From DC, I take a look at the second volume for Geoff Johns's and Alex Ross's psuedo sequel to Kingdom Come with their Thy Kingdom Come JSA story while, from Marvel, I check out Matt Fraction's Uncanny X-Men and the first Spider-Man Noir miniseries. Also from Marvel, I discuss the first three issues of Dan Slott's Mighty Avenger run, which I came across when I was sorting my collection. Hit the jump see what I thought of books.
Unfortunately, aside from Land's atrocious work, I also know that this title gets mired in crossovers on a regular basis and, in most cases, I have no interest in any of them (Utopia and Second Coming spring to mind as recent crossovers I'd rather avoid) and it still seems Marvel doesn't know what to do with the X-Men post-House of M, so they are going with whatever they can think of until they get another idea and want to try that out. Nation X looked like it might be a new long term(ish) status quo, but that's probably going to go away when Second Coming finishes up. I loathe crossovers/events which exist merely for the sake of boosting sales and I'm not really interested in following the book if Marvel has no idea what to do with it, even if Fraction's character work is very appealing.
The main plot of the Lovelorn story focuses on Colossus trying to deal with the loss of Kitty Pride while Emma Frost is trying to deal not only with Cyclops's recent personality change brought on by Messiah Complex but also trying to adjust to the new status quo in general. Fraction does some good character work with the two and mainly focuses on them without bringing in a lot of excess characters that don't need to be there. There are bits here and there that move the overall plot of Fraction's run along but they are generally understandable if you haven't read any of run and they don't get in the way of the main story.
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The first part of the trade is about the build up and eventual conflict with a madman named Gog while the second half is about the rise of Gog (a different one), a survivor of the Third World, but then all he does is walk around Africa while doing some slightly ominous things.
For example, one of the first things Starman says after being cured is that it is a bad thing after being cured of his "insanity". Additionally, Alan Scott even comes out and says that Gog's cures may very well be curses in disguise at one point. Johns and Ross are clearly aiming for some ambiguity in Gog's actions, unless I read the story wrong, and I doubt that, yet they seemingly go out of their way to remove any uncertainty or ambiguity in the comic with such a telegraphed and blatant manner of storytelling. To say that Johns and Ross actively undermine their own story would be a massive understatement.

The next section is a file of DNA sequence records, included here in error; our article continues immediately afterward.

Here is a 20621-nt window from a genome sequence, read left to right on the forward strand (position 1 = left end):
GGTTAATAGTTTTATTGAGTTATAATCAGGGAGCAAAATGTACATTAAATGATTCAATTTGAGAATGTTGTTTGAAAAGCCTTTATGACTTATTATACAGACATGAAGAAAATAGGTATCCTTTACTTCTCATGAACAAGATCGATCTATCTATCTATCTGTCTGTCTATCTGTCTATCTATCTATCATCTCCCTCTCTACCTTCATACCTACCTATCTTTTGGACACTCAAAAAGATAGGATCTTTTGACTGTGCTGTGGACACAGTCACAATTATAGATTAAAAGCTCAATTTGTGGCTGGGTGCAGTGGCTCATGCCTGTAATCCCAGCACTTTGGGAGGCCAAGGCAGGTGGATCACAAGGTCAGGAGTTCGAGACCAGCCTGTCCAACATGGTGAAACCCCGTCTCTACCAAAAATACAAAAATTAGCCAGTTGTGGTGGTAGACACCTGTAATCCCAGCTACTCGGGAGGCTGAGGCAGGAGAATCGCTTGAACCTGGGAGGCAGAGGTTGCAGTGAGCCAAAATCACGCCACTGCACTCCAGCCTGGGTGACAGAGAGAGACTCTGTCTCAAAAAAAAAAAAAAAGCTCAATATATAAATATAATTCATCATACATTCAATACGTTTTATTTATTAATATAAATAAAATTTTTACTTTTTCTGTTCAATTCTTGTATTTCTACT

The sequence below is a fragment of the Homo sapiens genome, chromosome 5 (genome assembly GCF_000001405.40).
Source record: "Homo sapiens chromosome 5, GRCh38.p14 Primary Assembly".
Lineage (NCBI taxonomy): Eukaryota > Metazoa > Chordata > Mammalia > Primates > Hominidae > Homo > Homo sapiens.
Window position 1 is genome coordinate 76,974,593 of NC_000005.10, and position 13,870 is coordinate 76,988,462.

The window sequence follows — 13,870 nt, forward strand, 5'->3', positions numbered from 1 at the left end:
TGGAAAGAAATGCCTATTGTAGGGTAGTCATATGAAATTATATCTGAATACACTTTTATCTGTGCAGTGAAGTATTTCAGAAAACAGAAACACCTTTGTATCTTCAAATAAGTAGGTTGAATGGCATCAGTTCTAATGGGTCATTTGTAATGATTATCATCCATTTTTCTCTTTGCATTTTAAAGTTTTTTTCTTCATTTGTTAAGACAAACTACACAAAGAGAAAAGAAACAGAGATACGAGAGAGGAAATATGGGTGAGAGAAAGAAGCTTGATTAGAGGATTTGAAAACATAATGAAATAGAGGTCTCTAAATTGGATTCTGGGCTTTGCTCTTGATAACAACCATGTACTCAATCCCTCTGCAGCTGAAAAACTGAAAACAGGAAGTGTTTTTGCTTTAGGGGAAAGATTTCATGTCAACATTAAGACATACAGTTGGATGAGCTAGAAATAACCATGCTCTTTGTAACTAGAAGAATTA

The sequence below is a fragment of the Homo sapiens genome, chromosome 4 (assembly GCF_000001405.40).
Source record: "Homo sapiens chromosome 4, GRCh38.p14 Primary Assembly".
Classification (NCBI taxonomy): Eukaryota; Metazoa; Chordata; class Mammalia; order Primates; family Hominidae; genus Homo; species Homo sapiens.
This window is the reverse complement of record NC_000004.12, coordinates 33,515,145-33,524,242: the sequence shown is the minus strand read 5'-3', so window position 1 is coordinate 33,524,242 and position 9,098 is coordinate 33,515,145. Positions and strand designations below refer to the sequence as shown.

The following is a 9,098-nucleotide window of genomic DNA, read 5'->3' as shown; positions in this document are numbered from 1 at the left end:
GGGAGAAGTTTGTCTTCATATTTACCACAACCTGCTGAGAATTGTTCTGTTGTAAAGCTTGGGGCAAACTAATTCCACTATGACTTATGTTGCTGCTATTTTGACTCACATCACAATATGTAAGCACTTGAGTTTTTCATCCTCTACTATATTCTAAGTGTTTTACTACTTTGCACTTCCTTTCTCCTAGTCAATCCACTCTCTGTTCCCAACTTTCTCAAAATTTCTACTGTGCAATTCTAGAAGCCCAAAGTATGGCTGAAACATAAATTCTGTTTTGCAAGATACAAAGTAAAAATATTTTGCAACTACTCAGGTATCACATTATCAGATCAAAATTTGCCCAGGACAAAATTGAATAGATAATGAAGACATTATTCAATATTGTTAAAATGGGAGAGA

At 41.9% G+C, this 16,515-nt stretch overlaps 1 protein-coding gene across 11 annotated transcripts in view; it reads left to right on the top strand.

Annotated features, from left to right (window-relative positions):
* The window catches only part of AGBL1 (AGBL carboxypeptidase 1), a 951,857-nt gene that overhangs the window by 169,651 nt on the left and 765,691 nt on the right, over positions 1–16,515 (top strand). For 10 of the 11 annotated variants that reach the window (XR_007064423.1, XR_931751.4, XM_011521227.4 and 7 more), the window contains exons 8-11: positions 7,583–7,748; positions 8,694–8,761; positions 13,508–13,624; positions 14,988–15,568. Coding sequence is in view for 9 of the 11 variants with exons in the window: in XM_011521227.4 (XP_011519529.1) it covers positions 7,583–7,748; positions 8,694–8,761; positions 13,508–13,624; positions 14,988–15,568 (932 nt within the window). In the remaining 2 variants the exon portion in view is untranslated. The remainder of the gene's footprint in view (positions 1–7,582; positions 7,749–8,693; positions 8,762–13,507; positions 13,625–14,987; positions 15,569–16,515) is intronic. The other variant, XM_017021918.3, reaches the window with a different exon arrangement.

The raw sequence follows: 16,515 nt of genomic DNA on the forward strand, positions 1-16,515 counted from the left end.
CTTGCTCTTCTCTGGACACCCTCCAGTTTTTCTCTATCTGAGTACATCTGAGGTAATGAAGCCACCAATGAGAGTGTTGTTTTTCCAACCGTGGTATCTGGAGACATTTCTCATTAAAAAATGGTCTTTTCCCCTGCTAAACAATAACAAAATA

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The biggest problem Slott runs into is that he is trying write something like the Platonic form of the old school Avengers stories that kind of prevents him from just telling a good story. It's a lot of problem that "retro" comics like this have - too busy trying to emulate their inspiration and not busy enough trying to tell a good story. This comic doesn't really read like anything from the past decade, and not in a good way. The two biggest examples would be that the character tend to vocalize their inner thoughts and the fact that Slott over narrates at times. I know this is supposed to be a throwback but these techniques were abandoned for a reason.
Sure, Slott could rebuild the character and establish him as a credible leader and respected character again but that doesn't mean that other writers will follow his lead. In fact, odds are, they won't. Unless a character undergoes a drastic and, more importantly, popular reimagining, they tend to stick to whatever image they have developed over the years. For Pym, that's generally the image of a loser, in one way or the other. It's kind of odd that, in Slott's story, Pym chastises Iron Man for all of his post-Disassembled mistakes yet Pym got captured by the Skrulls because he couldn't keep it in his pants and then his Skrull replacements kept going insane because it was modelled on Pym's unstable brain patterns. Granted, Slott didn't write those issues but Bendis did and it was a Secret Invasion tie-in which is going to have way more pull than anything Slott does. This, and other reasons, are why this level of pushing of Pym is a waste of time.